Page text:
In this edition of IML (Investors Mutual) Market Musings, Hugh Giddy, IML’s Head of Research and Senior Portfolio Manager, reflects on the current state of global growth & indebtedness in the years since the GFC. Musing on the various measures taken by central banks, governments and public companies. He explains some of the headwinds that the world faces that investors should be mindful of when setting their expectations in a low growth, high debt environment.
Here is the start of the report -
"In December the US Federal Reserve finally raised interest rates by a miniscule 25 basis points after six years of effectively zero rates. It has surprised almost everyone, not least of all the Federal Reserve, how sluggish the recovery from 2008’s Global Financial Crisis has been. Over that period economists have continuously forecast growth levels more reminiscent of previous recoveries and steadily had to cut those forecasts as actual events unfolded.
The authorities have tried many different approaches to stimulate growth, including punitively low interest rates for savers (in an attempt to make borrowing even more attractive), and in some European countries both short and long rates are now negative. Japan has just joined the club of central banks charging depositors to store their money in the banking system by lowering rates 1below zero. This can hardly be popular amongst Japan’s large population of retirees who would be hoping to get a positive return on their savings.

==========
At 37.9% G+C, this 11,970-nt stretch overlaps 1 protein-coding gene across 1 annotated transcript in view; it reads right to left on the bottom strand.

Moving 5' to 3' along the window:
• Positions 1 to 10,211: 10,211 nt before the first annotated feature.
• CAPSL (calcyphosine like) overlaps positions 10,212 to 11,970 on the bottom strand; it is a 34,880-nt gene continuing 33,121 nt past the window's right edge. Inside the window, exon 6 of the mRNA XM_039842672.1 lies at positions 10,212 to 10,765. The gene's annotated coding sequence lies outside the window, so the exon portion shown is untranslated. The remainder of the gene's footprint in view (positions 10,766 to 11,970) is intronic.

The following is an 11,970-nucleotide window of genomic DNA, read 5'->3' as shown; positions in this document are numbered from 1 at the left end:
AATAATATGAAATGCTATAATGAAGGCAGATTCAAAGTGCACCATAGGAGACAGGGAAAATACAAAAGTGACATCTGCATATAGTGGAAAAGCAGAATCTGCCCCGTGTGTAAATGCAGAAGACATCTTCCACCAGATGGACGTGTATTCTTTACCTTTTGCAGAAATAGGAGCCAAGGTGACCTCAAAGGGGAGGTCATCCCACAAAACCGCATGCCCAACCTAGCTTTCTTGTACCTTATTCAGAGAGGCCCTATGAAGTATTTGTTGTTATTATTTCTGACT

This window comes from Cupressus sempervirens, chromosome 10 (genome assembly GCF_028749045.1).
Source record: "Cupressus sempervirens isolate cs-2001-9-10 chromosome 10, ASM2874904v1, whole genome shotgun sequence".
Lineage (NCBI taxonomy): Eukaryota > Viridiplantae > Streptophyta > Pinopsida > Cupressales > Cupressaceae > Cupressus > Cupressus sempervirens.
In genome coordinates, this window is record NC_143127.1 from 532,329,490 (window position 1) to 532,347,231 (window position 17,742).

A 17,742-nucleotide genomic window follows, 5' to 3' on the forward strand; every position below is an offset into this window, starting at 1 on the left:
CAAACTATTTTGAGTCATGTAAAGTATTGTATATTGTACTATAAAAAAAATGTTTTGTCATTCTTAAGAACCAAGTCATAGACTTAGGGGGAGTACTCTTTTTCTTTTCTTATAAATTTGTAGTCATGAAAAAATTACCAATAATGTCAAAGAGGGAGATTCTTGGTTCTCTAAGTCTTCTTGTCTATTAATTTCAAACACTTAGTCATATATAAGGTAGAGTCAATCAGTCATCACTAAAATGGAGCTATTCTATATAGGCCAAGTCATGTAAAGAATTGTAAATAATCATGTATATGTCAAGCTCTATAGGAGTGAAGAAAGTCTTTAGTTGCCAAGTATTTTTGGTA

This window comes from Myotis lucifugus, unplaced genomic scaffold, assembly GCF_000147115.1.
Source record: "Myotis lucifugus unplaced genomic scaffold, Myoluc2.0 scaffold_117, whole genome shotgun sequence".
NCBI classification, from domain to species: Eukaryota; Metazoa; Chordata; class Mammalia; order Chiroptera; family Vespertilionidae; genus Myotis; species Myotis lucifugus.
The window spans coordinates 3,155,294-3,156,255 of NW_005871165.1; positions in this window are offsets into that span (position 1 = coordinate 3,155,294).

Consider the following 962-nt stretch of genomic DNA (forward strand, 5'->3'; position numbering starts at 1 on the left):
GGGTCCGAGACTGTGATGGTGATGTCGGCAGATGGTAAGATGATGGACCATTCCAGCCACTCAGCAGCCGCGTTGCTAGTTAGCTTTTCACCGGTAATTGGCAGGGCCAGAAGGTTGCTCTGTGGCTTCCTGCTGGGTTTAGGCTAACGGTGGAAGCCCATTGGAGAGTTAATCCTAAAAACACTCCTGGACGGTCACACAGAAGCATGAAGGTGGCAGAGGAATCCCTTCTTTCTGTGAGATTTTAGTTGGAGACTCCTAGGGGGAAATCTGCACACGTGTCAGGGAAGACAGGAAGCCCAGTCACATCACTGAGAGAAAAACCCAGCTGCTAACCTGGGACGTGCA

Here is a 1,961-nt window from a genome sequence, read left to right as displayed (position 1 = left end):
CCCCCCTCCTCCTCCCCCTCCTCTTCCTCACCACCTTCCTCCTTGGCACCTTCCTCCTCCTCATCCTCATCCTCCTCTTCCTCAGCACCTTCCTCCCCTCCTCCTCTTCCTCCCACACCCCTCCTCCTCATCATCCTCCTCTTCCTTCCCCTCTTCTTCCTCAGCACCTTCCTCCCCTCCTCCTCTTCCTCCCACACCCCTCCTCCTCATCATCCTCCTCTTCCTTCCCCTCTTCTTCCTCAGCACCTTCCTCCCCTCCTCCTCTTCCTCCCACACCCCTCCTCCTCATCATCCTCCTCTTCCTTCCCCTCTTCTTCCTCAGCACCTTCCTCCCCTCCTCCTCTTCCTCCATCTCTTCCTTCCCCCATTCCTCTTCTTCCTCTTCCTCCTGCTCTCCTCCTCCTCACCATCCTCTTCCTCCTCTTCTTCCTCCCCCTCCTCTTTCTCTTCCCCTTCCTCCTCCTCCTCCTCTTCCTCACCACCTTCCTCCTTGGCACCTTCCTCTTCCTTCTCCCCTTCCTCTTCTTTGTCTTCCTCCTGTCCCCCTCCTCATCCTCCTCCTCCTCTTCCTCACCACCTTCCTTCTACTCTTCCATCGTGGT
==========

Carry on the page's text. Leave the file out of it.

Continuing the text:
Quantitative easing (QE) has been tried repeatedly without leading to any useful real economic benefit – inflation remains low (higher inflation encourages people to spend rather than watch the real value of their savings erode), credit growth is anaemic despite low interest rates and growth has barely budged. Japan continues to experience swings in and out of recession despite aggressive monetary easing and money printing through QE. Indeed one could argue that the flailing efforts of monetary authorities to stimulate economies has actually been harmful in that the only noticeable effect has been a sharp rise in financial asset prices – with strong rises in selected share prices and indices, probable property bubbles, particularly in commodity exporting countries such as Canada and Australia, and very low spreads for high yield debt, i.e. very high risk debt, - until recently. The surge in these financial assets has distorted the pricing mechanism, and bubbles inevitably end in a bust."
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Also - Hugh Giddy, the author of this report appeared recently on Sky Business with Paul Switzer in the "Switzer Report" - he discusses the themes that are outlined in the report. You can watch this video here in addition to reading the report.